According to the 1881 English Census, William Plummer and his family lived at The Priory on Parsonage lane in Lamberhurst The property was owned by Arthur M. Brookfield, a war hero, diplomat, and author. He was also a conservative politician who sat in the House of Commons from 1885 to 1903. My great-grandmother Daisy was born soon after the 1881 English Census was taken, in December 1882.
Pictured above the 1881 English Census featuring the Plummer family residing at The Priory in Lamberhurst, England.
Pictured above: My great-grandmother Daisy (and dog) with sister’s Alice, Ethel and Ruth posing in Tunbridge Wells, England
Pictured Below: Daisy with brother John Plummer
My Great Grandmother was close to her brother John and her sister’s. Even after immigrating with her husband Harry Long, an electrical engineer and family in 1925, she still visited England regularly. My Great Grandmother lived to be over 100 years-old and resided in Vermont during her later years and is said to be buried there. I remember her son Vincent (my grandfather) showing me a form letter from then president Ronald Reagan, congratulating his mother Daisy for living past the age of one hundred. Harry Long her husband passed away in 1946 from a heart attack while on their way to their vacation home in Putney, Vermont and is buried with his daughter Eva Long in Englewood, New Jersey.
Pictured above: Harry Long and Daisy Long during happier times, pictured prior Harry’s death in 1946
Pictured Below: The only picture that exists of my great-grandmother Daisy (Plummer) Long and me.
Taken when I was 3 years-old in 1978 Vermont. I actually have some memory of this day.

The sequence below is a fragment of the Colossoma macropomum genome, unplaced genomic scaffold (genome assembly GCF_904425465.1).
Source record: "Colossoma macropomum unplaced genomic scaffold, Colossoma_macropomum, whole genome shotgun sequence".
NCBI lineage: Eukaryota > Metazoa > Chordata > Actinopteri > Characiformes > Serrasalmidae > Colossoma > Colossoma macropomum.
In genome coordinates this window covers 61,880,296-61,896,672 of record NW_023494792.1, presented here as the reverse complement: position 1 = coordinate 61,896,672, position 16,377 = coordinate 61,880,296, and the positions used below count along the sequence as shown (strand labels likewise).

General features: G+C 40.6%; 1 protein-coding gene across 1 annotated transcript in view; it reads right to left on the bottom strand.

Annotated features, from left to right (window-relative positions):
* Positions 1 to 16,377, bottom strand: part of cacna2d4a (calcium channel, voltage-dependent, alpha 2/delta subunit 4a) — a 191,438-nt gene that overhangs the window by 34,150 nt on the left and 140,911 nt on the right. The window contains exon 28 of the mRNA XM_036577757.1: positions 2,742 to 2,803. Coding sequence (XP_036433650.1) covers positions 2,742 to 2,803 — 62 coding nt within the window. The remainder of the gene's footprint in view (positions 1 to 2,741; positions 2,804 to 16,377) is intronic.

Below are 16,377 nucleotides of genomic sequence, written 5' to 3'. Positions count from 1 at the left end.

What was your biggest family research break through? Have you had success researching your British ancestors? What was your greatest family discovery?
7 thoughts on “The Genealogy Series: The Plummer’s Of The Weald: A Butler And A Gentleman.”
Loved this! I lived near Norfolk in the early 1980’s. Loved the area. So interesting.
Thanks so much for your kind words and for stopping by and commenting! I have never been to this area but it looks beautiful!
This picture leaves me speechless, my friend. I’m so glad you have this memento of you and Daisy, and to have memories at 3 years old, she at 98, those years ago! So precious. What a great research project for you, my friend.
it is amazing that we actually met! I am glad too I have this picture! Thanks so much for stopping by and reading : )
Oh I just love the style of clothing in the photos! Everyone seemed so classy back then, it makes me think of my Grandmother.
I’ve not traced my own genealogy but the little bit I’ve done for work (cemeteries and mass graves, etc.) is so unbelievably fascinating! I think I could lose track of time in a big way.
I so get lost in it and it is easy to do. It is especially interesting when you discover family secrets like my 5x great grandfather had an illegitimate child before he was married with his wife’s sister! and this was in the early 1800’s! Stories like this keep me in the hunt for more info!
impressive – Old times will never replace – your story is valuable and important to the coming generation!!